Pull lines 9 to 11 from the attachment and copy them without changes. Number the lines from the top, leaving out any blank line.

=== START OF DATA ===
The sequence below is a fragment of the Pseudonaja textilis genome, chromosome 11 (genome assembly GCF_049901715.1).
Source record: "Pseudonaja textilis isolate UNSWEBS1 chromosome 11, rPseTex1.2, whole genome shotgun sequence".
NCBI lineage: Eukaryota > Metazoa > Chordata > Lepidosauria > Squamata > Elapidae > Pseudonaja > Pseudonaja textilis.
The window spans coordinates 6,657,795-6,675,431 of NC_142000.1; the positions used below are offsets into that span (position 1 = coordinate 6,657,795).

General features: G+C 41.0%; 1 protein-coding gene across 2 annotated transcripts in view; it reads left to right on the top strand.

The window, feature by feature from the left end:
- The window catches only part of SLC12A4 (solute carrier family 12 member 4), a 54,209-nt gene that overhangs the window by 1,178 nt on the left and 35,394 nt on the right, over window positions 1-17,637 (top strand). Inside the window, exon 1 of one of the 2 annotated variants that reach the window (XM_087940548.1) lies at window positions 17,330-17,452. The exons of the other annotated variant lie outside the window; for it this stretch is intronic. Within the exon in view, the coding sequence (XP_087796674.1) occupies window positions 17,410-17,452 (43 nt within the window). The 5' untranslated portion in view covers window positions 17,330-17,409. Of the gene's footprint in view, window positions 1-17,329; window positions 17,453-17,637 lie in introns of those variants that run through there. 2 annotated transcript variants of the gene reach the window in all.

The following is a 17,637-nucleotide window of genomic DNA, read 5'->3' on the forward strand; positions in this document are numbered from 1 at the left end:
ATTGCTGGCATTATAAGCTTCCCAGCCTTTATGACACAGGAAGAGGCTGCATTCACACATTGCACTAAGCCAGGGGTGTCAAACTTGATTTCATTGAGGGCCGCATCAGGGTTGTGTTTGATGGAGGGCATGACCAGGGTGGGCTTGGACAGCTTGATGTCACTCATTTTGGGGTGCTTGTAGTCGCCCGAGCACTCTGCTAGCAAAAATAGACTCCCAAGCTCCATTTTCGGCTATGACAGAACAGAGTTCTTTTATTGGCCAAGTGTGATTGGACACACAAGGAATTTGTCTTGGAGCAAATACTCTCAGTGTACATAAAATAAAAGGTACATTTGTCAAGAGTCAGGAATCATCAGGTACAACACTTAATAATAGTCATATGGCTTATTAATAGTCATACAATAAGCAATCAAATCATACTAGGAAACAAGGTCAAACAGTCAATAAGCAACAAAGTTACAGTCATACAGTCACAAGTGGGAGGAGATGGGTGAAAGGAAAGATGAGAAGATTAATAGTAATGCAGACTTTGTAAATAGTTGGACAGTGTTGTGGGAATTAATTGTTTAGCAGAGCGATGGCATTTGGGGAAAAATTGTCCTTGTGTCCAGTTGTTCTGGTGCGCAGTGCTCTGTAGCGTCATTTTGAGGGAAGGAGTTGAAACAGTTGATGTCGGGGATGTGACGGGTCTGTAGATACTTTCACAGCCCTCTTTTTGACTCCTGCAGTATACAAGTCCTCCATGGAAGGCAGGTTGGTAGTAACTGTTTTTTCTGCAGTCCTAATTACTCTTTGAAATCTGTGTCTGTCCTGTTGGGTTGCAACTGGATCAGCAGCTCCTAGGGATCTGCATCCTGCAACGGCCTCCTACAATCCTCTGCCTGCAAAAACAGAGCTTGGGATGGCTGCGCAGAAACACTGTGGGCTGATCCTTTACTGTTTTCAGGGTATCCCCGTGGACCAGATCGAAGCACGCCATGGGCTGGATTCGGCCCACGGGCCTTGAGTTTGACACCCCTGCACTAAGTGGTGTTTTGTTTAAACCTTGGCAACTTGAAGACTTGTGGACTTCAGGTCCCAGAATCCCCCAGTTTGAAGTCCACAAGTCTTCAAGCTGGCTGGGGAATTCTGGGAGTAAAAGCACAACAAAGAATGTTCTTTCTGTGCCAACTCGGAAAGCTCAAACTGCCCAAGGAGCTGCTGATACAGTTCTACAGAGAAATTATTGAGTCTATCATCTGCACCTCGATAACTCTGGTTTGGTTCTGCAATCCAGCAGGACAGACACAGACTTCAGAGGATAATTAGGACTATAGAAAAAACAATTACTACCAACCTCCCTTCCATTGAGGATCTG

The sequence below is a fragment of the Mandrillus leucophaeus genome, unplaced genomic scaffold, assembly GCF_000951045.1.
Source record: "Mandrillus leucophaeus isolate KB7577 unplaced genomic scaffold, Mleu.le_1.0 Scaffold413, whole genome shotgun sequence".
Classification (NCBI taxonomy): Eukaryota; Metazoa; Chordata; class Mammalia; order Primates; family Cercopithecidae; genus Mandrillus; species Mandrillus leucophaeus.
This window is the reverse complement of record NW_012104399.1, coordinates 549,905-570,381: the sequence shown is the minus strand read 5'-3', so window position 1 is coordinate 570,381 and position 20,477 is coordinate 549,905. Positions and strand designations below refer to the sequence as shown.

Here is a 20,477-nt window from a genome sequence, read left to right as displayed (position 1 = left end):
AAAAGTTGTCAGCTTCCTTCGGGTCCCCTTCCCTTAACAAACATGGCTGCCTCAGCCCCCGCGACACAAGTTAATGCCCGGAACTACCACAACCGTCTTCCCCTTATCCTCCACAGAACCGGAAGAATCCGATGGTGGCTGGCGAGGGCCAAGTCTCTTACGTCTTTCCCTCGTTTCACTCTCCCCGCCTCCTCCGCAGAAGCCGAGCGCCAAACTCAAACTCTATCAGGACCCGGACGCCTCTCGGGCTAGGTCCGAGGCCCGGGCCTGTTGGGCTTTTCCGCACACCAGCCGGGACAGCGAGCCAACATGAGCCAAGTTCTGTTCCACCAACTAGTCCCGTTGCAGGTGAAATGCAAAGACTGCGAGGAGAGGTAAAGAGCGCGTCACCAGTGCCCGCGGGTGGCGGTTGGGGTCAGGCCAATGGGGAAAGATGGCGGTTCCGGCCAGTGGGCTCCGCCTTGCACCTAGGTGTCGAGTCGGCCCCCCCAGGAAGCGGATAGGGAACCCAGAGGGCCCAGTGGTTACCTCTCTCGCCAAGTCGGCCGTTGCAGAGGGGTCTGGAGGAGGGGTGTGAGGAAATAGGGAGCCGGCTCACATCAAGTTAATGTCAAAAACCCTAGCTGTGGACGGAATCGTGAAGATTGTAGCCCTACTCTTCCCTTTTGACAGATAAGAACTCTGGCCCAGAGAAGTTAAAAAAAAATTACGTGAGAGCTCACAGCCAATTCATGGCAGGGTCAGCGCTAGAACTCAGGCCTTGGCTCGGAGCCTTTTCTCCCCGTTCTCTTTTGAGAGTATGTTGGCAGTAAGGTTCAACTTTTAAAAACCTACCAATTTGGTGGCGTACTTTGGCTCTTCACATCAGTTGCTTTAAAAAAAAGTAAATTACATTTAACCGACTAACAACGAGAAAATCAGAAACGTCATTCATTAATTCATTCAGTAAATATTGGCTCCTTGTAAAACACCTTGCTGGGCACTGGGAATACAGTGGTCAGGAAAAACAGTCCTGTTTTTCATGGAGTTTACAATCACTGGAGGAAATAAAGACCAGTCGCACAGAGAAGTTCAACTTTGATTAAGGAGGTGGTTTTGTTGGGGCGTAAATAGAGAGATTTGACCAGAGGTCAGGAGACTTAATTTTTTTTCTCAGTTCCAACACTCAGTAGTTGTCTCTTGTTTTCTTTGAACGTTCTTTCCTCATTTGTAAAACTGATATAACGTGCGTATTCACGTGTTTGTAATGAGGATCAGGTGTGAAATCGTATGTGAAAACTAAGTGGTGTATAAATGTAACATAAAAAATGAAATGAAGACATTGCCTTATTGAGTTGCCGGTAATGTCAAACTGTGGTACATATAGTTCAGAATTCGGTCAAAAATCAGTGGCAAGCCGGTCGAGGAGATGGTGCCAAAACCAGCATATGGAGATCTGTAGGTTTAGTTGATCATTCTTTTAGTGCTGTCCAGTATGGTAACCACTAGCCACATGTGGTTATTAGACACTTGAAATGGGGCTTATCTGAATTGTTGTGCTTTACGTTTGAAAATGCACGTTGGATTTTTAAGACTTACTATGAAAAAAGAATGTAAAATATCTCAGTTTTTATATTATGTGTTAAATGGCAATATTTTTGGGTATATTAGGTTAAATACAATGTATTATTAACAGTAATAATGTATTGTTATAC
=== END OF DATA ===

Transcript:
ATTGCTGGCATTATAAGCTTCCCAGCCTTTATGACACAGGAAGAGGCTGCATTCACACATTGCACTAAGCCAGGGGTGTCAAACTTGATTTCATTGAGGGCCGCATCAGGGTTGTGTTTGATGGAGGGCATGACCAGGGTGGGCTTGGACAGCTTGATGTCACTCATTTTGGGGTGCTTGTAGTCGCCCGAGCACTCTGCTAGCAAAAATAGACTCCCAAGCTCCATTTTCGGCTATGACAGAACAGAGTTCTTTTATTGGCCAAGTGTGATTGGACACACAAGGAATTTGTCTTGGAGCAAATACTCTCAGTGTACATAAAATAAAAGGTACATTTGTCAAGAGTCAGGAATCATCAGGTACAACACTTAATAATAGTCATATGGCTTATTAATAGTCATACAATAAGCAATCAAATCATACTAGGAAACAAGGTCAAACAGTCAATAAGCAACAAAGTTACAGTCATACAGTCACAAGTGGGAGGAGATGGGTGAAAGGAAAGATGAGAAGATTAATAGTAATGCAGACTTTGTAAATAGTTGGACAGTGTTGTGGGAATTAATTGTTTAGCAGAGCGATGGCATTTGGGGAAAAATTGTCCTTGTGTCCAGTTGTTCTGGTGCGCAGTGCTCTGTAGCGTCATTTTGAGGGAAGGAGTTGAAACAGTTGATGTCGGGGATGTGACGGGTCTGTAGATACTTTCACAGCCCTCTTTTTGACTCCTGCAGTATACAAGTCCTCCATGGAAGGCAGGTTGGTAGTAACTGTTTTTTCTGCAGTCCTAATTACTCTTTGAAATCTGTGTCTGTCCTGTTGGGTTGCAACTGGATCAGCAGCTCCTAGGGATCTGCATCCTGCAACGGCCTCCTACAATCCTCTGCCTGCAAAAACAGAGCTTGGGATGGCTGCGCAGAAACACTGTGGGCTGATCCTTTACTGTTTTCAGGGTATCCCCGTGGACCAGATCGAAGCACGCCATGGGCTGGATTCGGCCCACGGGCCTTGAGTTTGACACCCCTGCACTAAGTGGTGTTTTGTTTAAACCTTGGCAACTTGAAGACTTGTGGACTTCAGGTCCCAGAATCCCCCAGTTTGAAGTCCACAAGTCTTCAAGCTGGCTGGGGAATTCTGGGAGTAAAAGCACAACAAAGAATGTTCTTTCTGTGCCAACTCGGAAAGCTCAAACTGCCCAAGGAGCTGCTGATACAGTTCTACAGAGAAATTATTGAGTCTATCATCTGCACCTCGATAACTCTGGTTTGGTTCTGCAATCCAGCAGGACAGACACAGACTTCAGAGGATAATTAGGACTATAGAAAAAACAATTACTACCAACCTCCCTTCCATTGAGGATCTG

The sequence below is a fragment of the Mandrillus leucophaeus genome, unplaced genomic scaffold, assembly GCF_000951045.1.
Source record: "Mandrillus leucophaeus isolate KB7577 unplaced genomic scaffold, Mleu.le_1.0 Scaffold413, whole genome shotgun sequence".